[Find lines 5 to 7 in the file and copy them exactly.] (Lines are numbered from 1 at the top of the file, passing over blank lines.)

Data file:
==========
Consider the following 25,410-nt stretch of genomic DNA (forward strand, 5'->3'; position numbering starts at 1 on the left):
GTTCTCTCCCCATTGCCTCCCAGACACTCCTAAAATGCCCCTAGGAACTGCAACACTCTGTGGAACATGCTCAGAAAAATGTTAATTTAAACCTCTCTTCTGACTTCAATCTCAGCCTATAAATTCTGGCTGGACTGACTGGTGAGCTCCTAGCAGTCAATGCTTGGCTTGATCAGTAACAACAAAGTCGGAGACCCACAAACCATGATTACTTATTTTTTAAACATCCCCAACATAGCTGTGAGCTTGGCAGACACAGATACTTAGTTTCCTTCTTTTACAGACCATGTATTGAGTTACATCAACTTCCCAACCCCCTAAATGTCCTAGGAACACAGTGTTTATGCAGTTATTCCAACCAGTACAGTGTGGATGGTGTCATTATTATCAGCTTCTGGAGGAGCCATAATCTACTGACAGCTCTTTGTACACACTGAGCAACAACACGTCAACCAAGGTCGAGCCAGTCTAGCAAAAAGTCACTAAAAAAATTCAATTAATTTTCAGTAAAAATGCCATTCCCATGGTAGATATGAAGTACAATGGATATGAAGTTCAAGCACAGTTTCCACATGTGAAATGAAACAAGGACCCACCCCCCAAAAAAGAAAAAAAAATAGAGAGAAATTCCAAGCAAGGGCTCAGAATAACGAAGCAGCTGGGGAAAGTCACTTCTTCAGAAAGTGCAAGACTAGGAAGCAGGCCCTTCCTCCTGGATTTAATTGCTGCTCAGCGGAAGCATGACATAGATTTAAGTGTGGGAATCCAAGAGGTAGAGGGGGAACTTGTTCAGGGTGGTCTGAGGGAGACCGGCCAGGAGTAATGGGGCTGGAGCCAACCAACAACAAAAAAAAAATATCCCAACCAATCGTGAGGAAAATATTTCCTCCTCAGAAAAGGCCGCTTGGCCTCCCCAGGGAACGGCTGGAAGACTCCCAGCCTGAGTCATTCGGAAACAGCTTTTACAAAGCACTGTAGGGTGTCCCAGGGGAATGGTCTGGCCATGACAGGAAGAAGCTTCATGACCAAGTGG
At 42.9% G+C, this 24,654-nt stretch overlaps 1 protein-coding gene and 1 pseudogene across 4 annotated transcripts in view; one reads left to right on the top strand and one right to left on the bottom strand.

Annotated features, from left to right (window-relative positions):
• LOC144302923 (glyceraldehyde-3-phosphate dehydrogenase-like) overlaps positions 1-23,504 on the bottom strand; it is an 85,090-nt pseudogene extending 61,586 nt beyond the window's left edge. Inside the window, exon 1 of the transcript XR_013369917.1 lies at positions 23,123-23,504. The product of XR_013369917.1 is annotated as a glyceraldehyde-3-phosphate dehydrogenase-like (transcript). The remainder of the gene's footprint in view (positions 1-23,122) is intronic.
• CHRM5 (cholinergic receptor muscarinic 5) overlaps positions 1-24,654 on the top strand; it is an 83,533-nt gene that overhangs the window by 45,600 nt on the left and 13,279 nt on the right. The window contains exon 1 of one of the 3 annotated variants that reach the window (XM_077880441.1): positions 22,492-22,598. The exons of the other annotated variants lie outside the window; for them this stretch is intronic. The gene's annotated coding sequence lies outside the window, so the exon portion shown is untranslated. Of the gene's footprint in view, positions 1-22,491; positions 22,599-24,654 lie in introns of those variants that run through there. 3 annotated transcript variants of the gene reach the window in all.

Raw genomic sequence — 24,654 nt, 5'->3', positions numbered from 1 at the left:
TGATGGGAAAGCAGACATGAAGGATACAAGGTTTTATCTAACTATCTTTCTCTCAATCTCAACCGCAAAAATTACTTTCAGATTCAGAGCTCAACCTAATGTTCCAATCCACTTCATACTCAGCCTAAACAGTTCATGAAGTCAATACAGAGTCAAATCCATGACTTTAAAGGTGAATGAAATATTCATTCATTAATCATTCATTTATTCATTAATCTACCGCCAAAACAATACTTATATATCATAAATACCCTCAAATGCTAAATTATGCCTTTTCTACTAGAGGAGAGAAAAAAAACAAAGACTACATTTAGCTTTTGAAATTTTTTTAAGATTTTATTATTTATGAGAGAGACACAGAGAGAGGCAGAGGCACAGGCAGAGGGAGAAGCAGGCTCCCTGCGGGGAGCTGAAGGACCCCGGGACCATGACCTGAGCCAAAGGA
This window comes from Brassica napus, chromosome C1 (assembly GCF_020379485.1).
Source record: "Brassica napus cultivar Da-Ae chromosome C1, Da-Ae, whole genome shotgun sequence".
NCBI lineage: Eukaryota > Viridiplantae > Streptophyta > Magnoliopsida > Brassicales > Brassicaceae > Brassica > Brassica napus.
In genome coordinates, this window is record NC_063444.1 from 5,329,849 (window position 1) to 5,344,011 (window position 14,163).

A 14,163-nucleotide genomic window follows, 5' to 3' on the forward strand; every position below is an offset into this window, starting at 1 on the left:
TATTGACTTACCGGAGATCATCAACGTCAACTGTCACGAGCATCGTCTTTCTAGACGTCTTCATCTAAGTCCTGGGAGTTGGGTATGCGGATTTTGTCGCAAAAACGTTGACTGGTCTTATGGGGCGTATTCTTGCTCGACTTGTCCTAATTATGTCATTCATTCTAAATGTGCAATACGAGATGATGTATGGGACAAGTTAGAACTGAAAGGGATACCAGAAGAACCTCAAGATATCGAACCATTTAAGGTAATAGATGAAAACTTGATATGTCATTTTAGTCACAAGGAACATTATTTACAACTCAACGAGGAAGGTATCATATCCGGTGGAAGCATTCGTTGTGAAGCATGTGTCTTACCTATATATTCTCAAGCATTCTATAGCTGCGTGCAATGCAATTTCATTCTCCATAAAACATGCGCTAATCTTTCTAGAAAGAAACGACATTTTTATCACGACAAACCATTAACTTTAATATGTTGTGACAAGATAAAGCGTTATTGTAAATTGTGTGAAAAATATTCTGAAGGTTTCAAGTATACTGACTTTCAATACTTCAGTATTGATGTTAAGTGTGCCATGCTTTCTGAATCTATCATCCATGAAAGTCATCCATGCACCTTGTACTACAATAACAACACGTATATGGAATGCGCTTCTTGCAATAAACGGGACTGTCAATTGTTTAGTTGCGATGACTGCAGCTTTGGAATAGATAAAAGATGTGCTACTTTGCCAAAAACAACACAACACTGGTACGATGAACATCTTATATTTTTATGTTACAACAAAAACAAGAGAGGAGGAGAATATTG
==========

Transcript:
• LOC144302923 (glyceraldehyde-3-phosphate dehydrogenase-like) overlaps positions 1-23,504 on the bottom strand; it is an 85,090-nt pseudogene extending 61,586 nt beyond the window's left edge. Inside the window, exon 1 of the transcript XR_013369917.1 lies at positions 23,123-23,504. The product of XR_013369917.1 is annotated as a glyceraldehyde-3-phosphate dehydrogenase-like (transcript). The remainder of the gene's footprint in view (positions 1-23,122) is intronic.
• CHRM5 (cholinergic receptor muscarinic 5) overlaps positions 1-24,654 on the top strand; it is an 83,533-nt gene that overhangs the window by 45,600 nt on the left and 13,279 nt on the right. The window contains exon 1 of one of the 3 annotated variants that reach the window (XM_077880441.1): positions 22,492-22,598. The exons of the other annotated variants lie outside the window; for them this stretch is intronic. The gene's annotated coding sequence lies outside the window, so the exon portion shown is untranslated. Of the gene's footprint in view, positions 1-22,491; positions 22,599-24,654 lie in introns of those variants that run through there. 3 annotated transcript variants of the gene reach the window in all.

Raw genomic sequence — 24,654 nt, 5'->3', positions numbered from 1 at the left: